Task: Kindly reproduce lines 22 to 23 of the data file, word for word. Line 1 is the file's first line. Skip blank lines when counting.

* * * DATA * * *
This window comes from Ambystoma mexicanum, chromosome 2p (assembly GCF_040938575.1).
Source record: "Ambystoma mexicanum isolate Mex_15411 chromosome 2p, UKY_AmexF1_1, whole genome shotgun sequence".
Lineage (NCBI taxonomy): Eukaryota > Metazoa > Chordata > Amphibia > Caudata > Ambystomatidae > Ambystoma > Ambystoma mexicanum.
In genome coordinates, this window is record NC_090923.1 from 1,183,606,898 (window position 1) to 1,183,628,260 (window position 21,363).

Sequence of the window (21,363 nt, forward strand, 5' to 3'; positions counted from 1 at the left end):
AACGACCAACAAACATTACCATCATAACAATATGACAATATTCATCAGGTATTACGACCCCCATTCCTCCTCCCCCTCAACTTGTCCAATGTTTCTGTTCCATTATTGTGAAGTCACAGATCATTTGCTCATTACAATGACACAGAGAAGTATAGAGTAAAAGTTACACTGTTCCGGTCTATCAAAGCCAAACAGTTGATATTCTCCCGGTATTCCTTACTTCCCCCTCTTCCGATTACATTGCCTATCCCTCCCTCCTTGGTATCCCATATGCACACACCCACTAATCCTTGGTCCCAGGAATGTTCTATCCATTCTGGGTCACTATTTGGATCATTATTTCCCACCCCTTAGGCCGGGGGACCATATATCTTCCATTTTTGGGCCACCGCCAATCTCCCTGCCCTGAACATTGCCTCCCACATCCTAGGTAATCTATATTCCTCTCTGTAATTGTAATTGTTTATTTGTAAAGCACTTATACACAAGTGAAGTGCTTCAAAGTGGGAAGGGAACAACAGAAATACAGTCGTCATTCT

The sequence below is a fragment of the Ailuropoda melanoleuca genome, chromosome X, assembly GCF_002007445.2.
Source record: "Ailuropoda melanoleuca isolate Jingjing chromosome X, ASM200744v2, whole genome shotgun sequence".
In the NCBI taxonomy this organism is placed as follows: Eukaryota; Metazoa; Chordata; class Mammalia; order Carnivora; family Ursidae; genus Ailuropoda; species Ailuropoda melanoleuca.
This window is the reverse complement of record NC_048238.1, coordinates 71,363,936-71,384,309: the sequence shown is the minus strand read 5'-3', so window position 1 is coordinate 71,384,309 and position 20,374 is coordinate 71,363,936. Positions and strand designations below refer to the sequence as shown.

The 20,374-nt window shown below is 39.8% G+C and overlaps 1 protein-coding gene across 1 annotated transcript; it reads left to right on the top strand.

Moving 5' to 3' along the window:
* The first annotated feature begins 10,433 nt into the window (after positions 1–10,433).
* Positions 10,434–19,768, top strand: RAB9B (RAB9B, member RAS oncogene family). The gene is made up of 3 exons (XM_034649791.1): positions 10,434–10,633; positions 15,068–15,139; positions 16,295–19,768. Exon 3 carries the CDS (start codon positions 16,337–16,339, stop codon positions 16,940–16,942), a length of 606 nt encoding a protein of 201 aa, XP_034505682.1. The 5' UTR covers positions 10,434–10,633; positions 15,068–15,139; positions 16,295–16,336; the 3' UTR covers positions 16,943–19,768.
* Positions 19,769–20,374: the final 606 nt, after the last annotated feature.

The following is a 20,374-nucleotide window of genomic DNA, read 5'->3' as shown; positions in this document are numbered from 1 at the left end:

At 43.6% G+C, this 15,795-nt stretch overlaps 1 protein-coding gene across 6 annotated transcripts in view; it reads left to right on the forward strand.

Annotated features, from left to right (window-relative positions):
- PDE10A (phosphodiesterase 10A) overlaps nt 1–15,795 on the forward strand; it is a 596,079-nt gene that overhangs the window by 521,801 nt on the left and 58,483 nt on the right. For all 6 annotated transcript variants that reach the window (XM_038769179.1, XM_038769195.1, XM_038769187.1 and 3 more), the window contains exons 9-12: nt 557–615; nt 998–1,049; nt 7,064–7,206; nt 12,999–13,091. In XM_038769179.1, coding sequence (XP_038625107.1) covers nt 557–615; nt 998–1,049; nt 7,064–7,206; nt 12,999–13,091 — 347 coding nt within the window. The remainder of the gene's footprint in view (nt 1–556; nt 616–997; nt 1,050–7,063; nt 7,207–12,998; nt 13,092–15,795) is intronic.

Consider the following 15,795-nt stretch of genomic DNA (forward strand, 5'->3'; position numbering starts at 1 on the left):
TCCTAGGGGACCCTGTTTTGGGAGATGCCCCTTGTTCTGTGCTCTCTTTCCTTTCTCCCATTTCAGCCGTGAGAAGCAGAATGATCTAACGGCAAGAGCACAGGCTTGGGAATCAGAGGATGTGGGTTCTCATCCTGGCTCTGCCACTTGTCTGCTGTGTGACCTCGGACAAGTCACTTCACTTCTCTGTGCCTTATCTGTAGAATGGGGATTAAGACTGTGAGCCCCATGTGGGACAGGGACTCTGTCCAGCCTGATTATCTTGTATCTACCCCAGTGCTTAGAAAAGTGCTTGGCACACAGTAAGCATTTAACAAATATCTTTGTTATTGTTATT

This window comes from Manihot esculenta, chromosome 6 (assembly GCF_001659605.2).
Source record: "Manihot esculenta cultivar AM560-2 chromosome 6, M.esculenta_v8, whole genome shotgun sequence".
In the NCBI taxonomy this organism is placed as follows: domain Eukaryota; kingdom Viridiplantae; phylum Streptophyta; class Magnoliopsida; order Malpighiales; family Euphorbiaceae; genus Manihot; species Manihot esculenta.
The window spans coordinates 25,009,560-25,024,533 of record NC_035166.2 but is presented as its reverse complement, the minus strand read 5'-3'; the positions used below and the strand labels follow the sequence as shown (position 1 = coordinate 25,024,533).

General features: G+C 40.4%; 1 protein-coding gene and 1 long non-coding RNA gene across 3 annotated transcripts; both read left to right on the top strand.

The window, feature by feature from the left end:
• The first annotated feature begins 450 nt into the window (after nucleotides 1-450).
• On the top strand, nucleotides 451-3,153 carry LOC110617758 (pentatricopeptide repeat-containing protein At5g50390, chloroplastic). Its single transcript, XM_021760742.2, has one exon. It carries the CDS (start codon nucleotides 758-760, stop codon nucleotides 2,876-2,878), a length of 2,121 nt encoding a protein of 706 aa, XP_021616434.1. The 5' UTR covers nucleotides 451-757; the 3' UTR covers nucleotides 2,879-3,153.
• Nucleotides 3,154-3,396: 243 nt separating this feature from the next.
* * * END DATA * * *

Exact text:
This window comes from Manihot esculenta, chromosome 6 (assembly GCF_001659605.2).
Source record: "Manihot esculenta cultivar AM560-2 chromosome 6, M.esculenta_v8, whole genome shotgun sequence".